I have a space heater with a thermostat built in, but it is terrible. It has a huge deadband and will click on and off enough to trip itself on occasion. So I’m building my own. It will PWM with the SSR and will have and external temperature sensor. An Arduino will run the whole thing.
In a recent visit to the makerspace, I was able to assemble a couple of shields targeted at my Singing Pumkins project where an Arduino drives animatronic pumkins in time to music.
The shield with the large heat sink is a 20W car amplifier that will take the output from the wave shield and send it to some speakers. The larger shield is a riff on Laday Ada’s 12 Channel PWM controller. The difference is that this one is in a shield format and includes a DC to DC converter that will bring the 12V of the car battery down to the 6V maximum of the PWM chip.
I only just had enough time to assemble the boards, not test. But, hopefully, I’ll have everything thing working correctly.
Still working on the pumpkin project. The stores have pumpkins in stock now. I grabbed a couple and hooked one up to the servo. Looks good!
Milwaukee Makerspace is going to participate in this years Bay View Pumpkin Pavilion! In this video we show a quick and dirty mockup of some of the components that would go into an animatronic scarecrow.
Some time back I posted about my RN-42 Carrier Board. The RN-42 is an inexpensive surface mount bluetooth modem. I made a board that converts it to through-hold and exposes a number of the features of the RN-42 that other carrier boards do not.
There was a small error in the original boards: the status LEDs were connected to ground when in was the intent of the RN-42 designers that I connect the LEDs to Vdd. In response to some inquiries about the board, I’ve made a revision of the board that addresses this problem. Here are the updated Gerbers, NC Drill and original Diptrace design files.
Blow off your Monday and come watch the edge-of-your-seat landing of the Mars Curiosity rover! Help us celebrate its successful landing or weep inconsolably with us if it splatters all over the Martian surface! We’ll get together, talk a little about some of the ways we’ve seen both success and failure in Mars exploration in an effort to provide context, and then settle down to watch NASA TV report on the telemetry stream that will indicate success or failure.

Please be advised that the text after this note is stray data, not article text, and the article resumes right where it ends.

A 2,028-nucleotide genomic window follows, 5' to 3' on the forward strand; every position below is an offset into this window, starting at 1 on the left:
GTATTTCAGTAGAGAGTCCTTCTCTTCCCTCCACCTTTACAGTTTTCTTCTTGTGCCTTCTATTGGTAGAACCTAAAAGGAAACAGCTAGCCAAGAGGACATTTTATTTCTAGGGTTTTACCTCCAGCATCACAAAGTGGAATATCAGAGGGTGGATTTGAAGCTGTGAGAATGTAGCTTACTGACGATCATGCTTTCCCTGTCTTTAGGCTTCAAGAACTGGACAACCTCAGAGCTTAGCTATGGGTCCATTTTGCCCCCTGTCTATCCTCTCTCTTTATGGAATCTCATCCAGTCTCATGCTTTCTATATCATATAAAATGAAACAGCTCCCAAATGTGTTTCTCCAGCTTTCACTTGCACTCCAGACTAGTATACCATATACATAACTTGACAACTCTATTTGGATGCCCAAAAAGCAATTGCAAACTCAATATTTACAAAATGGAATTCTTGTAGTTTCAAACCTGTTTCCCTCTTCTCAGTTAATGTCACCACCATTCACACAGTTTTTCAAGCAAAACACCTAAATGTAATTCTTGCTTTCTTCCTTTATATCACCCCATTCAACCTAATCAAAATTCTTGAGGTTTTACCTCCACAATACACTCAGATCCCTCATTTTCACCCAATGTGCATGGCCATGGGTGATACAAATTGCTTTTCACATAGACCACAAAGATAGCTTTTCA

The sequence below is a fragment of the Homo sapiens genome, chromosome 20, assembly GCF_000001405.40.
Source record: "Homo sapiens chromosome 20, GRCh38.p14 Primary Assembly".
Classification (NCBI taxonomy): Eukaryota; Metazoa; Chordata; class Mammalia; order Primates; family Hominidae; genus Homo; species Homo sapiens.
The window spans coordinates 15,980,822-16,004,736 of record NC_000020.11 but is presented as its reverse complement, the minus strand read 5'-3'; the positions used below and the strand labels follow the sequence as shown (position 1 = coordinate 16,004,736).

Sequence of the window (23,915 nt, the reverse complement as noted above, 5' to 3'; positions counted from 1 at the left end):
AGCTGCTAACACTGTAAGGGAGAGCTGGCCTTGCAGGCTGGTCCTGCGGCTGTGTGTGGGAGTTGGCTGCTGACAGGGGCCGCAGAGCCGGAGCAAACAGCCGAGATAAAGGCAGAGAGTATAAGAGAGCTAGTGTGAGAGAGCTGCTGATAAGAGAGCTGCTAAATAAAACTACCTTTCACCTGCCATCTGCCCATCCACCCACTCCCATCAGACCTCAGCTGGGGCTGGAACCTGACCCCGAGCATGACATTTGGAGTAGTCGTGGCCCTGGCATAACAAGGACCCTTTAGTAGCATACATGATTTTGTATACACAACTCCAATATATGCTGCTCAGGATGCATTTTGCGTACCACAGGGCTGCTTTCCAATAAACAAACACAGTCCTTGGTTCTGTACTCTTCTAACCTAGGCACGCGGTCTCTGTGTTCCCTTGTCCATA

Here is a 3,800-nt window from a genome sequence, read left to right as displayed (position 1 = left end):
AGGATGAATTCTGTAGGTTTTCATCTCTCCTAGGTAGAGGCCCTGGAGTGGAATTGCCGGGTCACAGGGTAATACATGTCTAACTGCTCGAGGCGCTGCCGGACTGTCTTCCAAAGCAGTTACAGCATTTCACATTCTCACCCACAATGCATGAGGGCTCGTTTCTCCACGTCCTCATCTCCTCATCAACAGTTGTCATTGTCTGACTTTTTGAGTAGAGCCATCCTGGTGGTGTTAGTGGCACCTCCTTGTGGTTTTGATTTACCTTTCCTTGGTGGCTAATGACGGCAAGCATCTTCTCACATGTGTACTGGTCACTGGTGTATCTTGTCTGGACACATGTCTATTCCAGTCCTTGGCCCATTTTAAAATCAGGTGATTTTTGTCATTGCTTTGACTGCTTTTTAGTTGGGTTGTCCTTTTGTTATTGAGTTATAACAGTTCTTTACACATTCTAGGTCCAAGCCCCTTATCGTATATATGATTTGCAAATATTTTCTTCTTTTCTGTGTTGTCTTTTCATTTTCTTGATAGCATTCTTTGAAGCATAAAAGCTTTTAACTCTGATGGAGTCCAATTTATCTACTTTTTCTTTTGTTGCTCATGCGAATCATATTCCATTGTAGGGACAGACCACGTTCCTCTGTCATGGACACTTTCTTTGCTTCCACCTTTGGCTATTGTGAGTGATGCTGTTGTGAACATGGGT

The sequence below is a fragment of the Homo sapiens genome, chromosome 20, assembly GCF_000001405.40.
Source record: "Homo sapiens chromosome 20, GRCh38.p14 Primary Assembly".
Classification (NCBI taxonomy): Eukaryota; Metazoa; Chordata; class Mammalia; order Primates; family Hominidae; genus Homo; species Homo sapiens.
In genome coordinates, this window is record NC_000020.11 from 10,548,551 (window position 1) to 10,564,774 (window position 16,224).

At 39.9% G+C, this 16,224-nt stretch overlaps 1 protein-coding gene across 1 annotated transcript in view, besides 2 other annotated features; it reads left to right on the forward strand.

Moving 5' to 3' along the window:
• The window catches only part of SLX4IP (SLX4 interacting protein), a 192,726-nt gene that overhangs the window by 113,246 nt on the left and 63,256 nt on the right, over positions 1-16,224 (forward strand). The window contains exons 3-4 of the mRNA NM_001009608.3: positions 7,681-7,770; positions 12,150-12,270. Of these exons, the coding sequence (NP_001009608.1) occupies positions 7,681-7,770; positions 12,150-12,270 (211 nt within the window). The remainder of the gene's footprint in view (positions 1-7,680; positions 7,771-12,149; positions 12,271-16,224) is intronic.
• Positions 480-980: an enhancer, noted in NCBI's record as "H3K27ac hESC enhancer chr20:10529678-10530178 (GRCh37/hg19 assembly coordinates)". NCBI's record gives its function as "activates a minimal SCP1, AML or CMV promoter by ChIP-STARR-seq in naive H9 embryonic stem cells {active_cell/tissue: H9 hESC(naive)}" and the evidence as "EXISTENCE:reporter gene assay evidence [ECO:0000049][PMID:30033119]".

Register for this free party here: http://mslparty2012bw-estw.eventbrite.com/ Ya, its pretty late, but you didn’t want to face Monday Aug 6th anyway did you?
I’m sure there will be a hangout as well. Check back here updates on that.
TomG shows how he etches PCB boards using paint, a 25W laser cutter, Muratic Acid, 30% H2O2 and a sponge. Much frothing ensues.
The technique is a neat one, given the presence of a laser cutter, because it can take you from copper clad to etched board in a pretty quick amount of time.
One note, the Muratic Acid is actually from a pool supply store, not Home Depot. It is, of course, dangerous. Wear safety goggles, use gloves, use in a well ventilated area. (The acid smells like a punch to the nose, don’t inhale it)
Maker Faire Detroit 2012 is rapidly approaching. If you haven’t been to one, you need to go. Maker Faires are amazing gatherings of some of the most interesting and creative makers around. To-scale fire breathing dragon sculptures, colossal sized Mouse Trap games, micro jet engines, super fast Power Wheels racers, ferro-fluids, and so, so much more. And then of course there is the Henry Ford Museum with it amazing collection of automotive technology.
On April 17th, 2012 at 7PM we’ll have Suzanne Fischer, Associate Curator of Technology at the Henry Ford Museum here at the space to talk to us about the Maker Faire Detroit. Come on by and learn more about it! As always, Tuesday evenings are free and open to the public!
Dave Jones over at EEVBlog posted his design for a simple soft power circuit. This is something I looked at a couple of years ago in my own un-expert way. I really like Dave’s design. It’s just so simple and draws basically nothing when off. It’s something I definitely want to file away in my library of circuits as I can see it coming in handy quite often.
If you are not familiar with EEVBlog you should check it out. Dave’s series of videos are fun to watch and you often learn something.